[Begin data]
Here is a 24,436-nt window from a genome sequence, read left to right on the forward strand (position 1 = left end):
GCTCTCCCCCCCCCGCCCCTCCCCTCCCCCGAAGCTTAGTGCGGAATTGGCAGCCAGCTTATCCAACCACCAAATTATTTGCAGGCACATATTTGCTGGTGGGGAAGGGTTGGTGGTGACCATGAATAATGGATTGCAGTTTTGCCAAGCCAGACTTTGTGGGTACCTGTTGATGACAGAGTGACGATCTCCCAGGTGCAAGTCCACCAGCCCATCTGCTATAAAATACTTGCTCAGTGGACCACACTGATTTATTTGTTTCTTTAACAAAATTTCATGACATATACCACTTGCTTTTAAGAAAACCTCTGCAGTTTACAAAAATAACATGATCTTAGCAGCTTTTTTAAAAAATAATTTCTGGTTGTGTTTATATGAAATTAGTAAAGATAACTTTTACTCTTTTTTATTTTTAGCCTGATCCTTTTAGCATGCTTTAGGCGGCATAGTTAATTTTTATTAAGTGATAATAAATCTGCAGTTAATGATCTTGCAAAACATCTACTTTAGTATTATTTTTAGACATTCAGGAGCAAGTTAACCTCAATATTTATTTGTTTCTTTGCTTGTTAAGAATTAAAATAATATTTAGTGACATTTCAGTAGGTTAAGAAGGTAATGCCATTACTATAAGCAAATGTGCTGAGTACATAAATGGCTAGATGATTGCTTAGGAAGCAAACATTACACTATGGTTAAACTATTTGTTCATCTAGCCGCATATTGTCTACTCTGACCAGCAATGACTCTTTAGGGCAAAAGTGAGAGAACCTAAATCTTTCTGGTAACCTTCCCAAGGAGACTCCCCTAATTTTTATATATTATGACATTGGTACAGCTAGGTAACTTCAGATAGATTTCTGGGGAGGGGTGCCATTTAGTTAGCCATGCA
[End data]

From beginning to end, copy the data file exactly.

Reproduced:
Here is a 24,436-nt window from a genome sequence, read left to right on the forward strand (position 1 = left end):
GCTCTCCCCCCCCCGCCCCTCCCCTCCCCCGAAGCTTAGTGCGGAATTGGCAGCCAGCTTATCCAACCACCAAATTATTTGCAGGCACATATTTGCTGGTGGGGAAGGGTTGGTGGTGACCATGAATAATGGATTGCAGTTTTGCCAAGCCAGACTTTGTGGGTACCTGTTGATGACAGAGTGACGATCTCCCAGGTGCAAGTCCACCAGCCCATCTGCTATAAAATACTTGCTCAGTGGACCACACTGATTTATTTGTTTCTTTAACAAAATTTCATGACATATACCACTTGCTTTTAAGAAAACCTCTGCAGTTTACAAAAATAACATGATCTTAGCAGCTTTTTTAAAAAATAATTTCTGGTTGTGTTTATATGAAATTAGTAAAGATAACTTTTACTCTTTTTTATTTTTAGCCTGATCCTTTTAGCATGCTTTAGGCGGCATAGTTAATTTTTATTAAGTGATAATAAATCTGCAGTTAATGATCTTGCAAAACATCTACTTTAGTATTATTTTTAGACATTCAGGAGCAAGTTAACCTCAATATTTATTTGTTTCTTTGCTTGTTAAGAATTAAAATAATATTTAGTGACATTTCAGTAGGTTAAGAAGGTAATGCCATTACTATAAGCAAATGTGCTGAGTACATAAATGGCTAGATGATTGCTTAGGAAGCAAACATTACACTATGGTTAAACTATTTGTTCATCTAGCCGCATATTGTCTACTCTGACCAGCAATGACTCTTTAGGGCAAAAGTGAGAGAACCTAAATCTTTCTGGTAACCTTCCCAAGGAGACTCCCCTAATTTTTATATATTATGACATTGGTACAGCTAGGTAACTTCAGATAGATTTCTGGGGAGGGGTGCCATTTAGTTAGCCATGCA